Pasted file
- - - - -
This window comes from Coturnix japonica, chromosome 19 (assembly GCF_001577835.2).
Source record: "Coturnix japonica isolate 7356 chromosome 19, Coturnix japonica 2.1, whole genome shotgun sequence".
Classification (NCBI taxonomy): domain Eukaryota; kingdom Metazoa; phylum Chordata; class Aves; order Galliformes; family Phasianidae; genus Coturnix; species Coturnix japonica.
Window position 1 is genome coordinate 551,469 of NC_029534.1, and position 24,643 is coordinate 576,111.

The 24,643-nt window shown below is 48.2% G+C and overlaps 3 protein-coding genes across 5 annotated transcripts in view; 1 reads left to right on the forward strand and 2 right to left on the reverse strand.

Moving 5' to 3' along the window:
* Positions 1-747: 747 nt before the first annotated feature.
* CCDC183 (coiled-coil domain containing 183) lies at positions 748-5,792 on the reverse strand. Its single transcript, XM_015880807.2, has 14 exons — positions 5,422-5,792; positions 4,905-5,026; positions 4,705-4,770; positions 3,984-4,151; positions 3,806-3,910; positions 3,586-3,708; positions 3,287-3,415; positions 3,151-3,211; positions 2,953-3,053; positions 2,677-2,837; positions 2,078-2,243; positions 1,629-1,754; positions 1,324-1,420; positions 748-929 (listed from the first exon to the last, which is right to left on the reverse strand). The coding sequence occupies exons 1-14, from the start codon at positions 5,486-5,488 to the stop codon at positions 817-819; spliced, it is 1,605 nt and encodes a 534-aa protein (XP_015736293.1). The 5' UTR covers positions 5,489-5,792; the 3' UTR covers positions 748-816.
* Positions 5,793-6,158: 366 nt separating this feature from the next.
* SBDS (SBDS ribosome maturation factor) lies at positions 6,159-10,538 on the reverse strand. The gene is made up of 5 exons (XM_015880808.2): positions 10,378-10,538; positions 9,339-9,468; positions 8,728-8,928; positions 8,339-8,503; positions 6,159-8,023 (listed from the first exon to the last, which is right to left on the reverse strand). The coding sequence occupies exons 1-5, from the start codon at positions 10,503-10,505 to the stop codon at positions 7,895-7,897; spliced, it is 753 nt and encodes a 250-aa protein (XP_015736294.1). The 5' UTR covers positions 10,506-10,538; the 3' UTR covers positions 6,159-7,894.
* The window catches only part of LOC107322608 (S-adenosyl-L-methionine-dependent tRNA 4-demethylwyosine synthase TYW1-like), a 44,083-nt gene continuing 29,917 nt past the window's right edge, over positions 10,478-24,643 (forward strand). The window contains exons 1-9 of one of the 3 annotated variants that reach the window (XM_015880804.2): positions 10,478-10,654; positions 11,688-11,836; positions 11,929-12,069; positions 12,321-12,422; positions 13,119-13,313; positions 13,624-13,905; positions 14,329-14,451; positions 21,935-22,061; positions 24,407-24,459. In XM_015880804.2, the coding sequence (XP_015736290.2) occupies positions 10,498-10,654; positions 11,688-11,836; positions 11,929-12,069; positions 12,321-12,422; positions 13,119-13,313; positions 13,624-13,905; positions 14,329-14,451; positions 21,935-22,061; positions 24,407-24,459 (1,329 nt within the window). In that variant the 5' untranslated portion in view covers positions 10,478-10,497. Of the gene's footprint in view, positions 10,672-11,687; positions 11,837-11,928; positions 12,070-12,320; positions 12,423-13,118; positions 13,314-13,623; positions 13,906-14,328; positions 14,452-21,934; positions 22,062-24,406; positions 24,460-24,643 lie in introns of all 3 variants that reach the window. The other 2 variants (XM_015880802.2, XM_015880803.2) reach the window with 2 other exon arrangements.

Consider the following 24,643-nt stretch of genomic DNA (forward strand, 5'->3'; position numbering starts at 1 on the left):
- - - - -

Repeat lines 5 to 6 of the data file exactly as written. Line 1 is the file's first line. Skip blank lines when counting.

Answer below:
The 24,643-nt window shown below is 48.2% G+C and overlaps 3 protein-coding genes across 5 annotated transcripts in view; 1 reads left to right on the forward strand and 2 right to left on the reverse strand.

Moving 5' to 3' along the window: